If, by some brain-boggling boner of cosmic flummery, the world’s next great prizefight were a chimerical bout between the sterling, Pulitzer Prize-winning American novelist Michael Chabon, who penned a 2009 collection entitled Manhood for Amateurs, and Nick Offerman, a marrowy, true blue Midwesterner who likes to make stuff with his bare hands, fawns unabashedly over his wife of 13 years, and is the proud (but never boastful) possessor of this nation’s most laudable mustache, we’re afraid the grandiloquent Bay Area wonder boy would be seeing stars faster than he could spell “pusillanimous.”
The 45-year old Offerman is the quintessential, all-American, man’s-man, a complete and utter throwback to generations that valued craftsmanship, fidelity, honor, kindness, and glasnost (though The Prairie State patriot in Offerman would likely rowdily retch over such Commie parlance), hailing from “this incredibly solid, low-income, American household that was all about family values and playing sports and hard work and frugality.” Conversely Chabon, despite his exquisite locutions and superlative storytelling talents, suggests in Manhood that “an essential element of the business of being a man (today is) to flood everyone around you in a great radiant arc of bullshit.” Yes, that is the sound of one great novelist crashing face-first to the canvas.
But merging Ernest Hemingway’s runaway machismo (and excellent facial hair) with George Carlin’s absurdist pragmatism, Offerman is no latter day pugilist in any real sense — unless you count the ways he relentlessly dive-bombs the nation’s collective funny bone. On NBC’s recently wrapped Parks and Recreation, Offerman (as Park Director Ron Swanson) was a weekly fount of deadpan wisdom and sage drollery, while his two tomes – 2013’s Paddle Your Own Canoe: One Man’s Fundamentals for Delicious Living and the newly published Gumption: Relighting the Torch of Freedom with America’s Gutsiest Troublemakers – are hilarious, heartfelt, tough love hymns to human decency and modern maleness, 21st century takes on Robert Bly’s Iron John, but with 73% less semicolons and psychobabble, and 100% more break-dancing.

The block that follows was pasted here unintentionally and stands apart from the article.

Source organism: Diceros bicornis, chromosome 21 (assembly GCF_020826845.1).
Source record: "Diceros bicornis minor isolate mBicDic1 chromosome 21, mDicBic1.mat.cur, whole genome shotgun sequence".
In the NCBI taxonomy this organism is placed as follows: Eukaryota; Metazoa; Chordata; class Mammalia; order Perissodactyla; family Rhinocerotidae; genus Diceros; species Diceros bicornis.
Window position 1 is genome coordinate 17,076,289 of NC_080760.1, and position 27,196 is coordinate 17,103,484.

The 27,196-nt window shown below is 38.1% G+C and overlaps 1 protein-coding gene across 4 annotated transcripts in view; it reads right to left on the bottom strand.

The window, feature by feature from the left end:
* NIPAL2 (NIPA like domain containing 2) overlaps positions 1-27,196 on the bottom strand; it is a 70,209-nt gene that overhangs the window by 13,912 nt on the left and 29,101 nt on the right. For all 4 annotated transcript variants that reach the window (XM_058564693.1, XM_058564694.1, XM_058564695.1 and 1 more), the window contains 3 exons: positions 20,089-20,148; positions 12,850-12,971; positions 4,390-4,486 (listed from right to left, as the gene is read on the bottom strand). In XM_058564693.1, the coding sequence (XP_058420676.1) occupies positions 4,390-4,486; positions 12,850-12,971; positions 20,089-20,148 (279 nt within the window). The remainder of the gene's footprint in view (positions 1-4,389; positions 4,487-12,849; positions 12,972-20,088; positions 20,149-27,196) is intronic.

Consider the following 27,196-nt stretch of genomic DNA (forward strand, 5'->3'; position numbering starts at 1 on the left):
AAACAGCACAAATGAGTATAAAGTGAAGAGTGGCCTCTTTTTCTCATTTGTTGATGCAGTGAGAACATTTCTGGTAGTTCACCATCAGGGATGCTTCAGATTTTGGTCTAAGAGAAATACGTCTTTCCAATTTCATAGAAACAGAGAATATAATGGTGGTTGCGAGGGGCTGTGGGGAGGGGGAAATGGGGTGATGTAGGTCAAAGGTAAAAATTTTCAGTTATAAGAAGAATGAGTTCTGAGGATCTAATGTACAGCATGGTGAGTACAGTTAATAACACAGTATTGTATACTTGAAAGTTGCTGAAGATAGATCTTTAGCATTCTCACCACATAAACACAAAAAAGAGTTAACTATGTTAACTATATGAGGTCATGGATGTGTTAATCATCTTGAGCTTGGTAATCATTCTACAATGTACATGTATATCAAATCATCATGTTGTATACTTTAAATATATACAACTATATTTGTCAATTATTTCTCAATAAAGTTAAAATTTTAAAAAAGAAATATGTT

Offerman may well be a man out of time, but he is also exactly the man we need right now, a principled, mirthful, devoted, hardworking son of a gun who believes the path to happiness may be as simple as this phrase from Paddle Your Own Canoe: “Get off your ass and do something!”
Here, Offerman – also starring with Michael Keaton in this winter’s The Founder, a biopic of Ray Kroc, the entrepreneur who launched McDonald’s – shares some of his folksy rules for living a very good life.
There is a key passage in Paddle Your Own Canoe, a series of sentences that are profoundly simple, but remarkably essential: “When I was 5 years old, my mother always told me that happiness was the key to life. When I went to school, they asked me what I wanted to be when I grew up. I wrote down ‘happy.’ They told me I didn’t understand the assignment, and I told them they didn’t understand life.”